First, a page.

With the Miles Davis Quintet

If you scroll down the Wikipedia page of Miles Davis, you'll notice one thing in abundance: other names. If we're writing about Sugar Ray Robinson, the reason for other names is because he knocked them all out, but Miles Davis was no fighter. Boxing is a thirty-six minute battle fought by yourself, while jazz an active collaboration. The most togetherness you'll see at a boxing match happens before the fight when the star walks in with his entourage. On the other hand, even the titles of jazz albums seem to bring people together. Among albums by the Miles Davis Quintet: Cookin' with the Miles Davis Quintet (1957), Relaxin' with the Miles Davis Quintet (1958), Workin' with the Miles Davis Quintet (1959), and Steamin' with the Miles Davis Quintet (1961).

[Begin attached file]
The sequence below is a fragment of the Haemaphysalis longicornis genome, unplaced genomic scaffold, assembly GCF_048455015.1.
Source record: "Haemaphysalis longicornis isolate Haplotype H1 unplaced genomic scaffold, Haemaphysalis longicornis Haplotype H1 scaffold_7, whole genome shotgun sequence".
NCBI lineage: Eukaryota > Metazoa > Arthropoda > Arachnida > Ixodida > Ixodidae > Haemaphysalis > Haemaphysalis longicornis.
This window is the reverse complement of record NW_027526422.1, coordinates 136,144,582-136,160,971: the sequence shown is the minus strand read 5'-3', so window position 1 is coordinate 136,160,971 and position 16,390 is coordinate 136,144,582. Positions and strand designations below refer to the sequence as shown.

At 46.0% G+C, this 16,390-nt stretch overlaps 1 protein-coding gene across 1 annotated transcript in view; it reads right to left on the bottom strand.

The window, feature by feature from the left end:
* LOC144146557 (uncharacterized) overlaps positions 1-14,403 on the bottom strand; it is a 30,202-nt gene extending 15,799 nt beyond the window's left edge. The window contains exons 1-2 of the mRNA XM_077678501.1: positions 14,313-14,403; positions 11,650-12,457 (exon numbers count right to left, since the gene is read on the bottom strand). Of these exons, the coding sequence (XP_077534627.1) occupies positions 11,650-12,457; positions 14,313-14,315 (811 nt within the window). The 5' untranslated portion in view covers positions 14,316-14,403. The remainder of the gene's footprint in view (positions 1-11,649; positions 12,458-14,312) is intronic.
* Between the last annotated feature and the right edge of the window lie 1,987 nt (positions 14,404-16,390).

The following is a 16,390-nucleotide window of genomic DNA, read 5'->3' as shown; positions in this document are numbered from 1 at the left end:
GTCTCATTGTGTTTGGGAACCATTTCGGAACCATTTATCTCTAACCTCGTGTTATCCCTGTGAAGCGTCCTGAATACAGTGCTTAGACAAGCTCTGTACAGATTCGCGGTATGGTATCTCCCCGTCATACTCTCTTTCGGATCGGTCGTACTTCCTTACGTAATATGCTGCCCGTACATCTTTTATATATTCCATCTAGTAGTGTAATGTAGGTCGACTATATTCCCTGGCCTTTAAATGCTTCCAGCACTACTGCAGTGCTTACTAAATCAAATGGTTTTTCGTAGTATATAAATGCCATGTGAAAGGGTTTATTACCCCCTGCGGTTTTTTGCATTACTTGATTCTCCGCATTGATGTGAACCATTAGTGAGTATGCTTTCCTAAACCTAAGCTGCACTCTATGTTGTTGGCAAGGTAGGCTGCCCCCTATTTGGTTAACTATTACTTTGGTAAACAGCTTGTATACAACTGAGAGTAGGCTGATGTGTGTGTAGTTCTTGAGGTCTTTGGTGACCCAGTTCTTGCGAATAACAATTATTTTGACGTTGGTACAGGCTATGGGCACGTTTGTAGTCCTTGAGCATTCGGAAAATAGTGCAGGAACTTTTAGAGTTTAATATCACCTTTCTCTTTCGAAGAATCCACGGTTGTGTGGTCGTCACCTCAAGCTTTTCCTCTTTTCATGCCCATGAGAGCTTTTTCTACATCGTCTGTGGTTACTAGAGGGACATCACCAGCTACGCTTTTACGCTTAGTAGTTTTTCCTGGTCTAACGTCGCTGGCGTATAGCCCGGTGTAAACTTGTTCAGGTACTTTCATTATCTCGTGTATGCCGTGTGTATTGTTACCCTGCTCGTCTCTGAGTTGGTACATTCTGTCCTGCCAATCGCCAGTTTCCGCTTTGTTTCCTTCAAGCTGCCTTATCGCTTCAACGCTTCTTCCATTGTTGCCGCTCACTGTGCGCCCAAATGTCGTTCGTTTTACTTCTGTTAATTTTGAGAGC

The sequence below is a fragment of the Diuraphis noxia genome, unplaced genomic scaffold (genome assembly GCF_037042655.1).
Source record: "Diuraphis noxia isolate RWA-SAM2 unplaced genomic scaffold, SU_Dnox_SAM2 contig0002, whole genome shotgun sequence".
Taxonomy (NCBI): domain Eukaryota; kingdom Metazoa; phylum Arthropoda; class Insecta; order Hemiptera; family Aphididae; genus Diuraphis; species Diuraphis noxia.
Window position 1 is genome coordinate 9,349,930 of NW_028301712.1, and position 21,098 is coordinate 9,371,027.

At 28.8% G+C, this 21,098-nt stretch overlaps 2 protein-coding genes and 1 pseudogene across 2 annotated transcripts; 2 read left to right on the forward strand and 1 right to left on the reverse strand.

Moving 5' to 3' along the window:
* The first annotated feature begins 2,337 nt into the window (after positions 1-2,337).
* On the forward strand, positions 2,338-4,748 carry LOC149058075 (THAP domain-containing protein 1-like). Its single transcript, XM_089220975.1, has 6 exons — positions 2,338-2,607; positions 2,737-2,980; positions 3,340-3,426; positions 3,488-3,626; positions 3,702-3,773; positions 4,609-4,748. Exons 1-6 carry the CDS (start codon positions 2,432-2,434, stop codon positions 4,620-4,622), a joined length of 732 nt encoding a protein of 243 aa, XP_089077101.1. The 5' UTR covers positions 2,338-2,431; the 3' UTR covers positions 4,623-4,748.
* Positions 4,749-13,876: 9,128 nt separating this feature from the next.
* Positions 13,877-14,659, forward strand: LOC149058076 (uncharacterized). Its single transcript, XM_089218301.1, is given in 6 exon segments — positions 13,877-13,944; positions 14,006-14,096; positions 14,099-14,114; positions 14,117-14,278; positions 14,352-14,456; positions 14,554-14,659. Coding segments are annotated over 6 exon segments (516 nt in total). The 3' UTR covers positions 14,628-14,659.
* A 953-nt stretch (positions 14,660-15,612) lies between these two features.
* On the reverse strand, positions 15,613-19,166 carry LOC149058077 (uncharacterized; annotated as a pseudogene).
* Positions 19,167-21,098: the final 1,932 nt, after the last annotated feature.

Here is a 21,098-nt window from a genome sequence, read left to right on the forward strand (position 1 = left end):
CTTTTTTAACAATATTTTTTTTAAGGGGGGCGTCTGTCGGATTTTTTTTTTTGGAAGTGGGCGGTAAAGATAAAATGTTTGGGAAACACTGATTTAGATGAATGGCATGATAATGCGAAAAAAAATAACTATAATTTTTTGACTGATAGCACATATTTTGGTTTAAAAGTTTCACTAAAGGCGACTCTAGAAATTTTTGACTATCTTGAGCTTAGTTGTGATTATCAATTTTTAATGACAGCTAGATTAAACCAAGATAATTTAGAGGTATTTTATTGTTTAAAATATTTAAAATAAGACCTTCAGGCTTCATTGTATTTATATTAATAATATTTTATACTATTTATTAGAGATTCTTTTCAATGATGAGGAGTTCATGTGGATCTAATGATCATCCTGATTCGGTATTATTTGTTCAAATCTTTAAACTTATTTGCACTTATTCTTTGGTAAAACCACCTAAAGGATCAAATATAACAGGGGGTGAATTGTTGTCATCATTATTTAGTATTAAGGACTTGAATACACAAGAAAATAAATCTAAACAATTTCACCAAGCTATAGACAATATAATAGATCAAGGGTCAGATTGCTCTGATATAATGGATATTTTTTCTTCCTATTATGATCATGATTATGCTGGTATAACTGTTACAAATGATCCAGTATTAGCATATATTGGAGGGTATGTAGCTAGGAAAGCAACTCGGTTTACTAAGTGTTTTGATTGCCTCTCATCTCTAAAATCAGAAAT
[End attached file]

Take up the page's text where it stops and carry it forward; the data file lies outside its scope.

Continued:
There's a line we all straddle between independence and reliance on others. As kids, we're pretty much useless. We once needed someone to wipe our ass and change our diapers, so it's only right that when we learn how to live on our own, we tend to embrace that ability—but wiping your ass isn't art.

Peer pressure

"There’s the acute awareness of history and the pursuit of personal innovation; there’s the focus on timing and delivery; there’s the craft forged in solitude, honed among peers, and finally tested before an audience demanding to be impressed." - Nate Chinen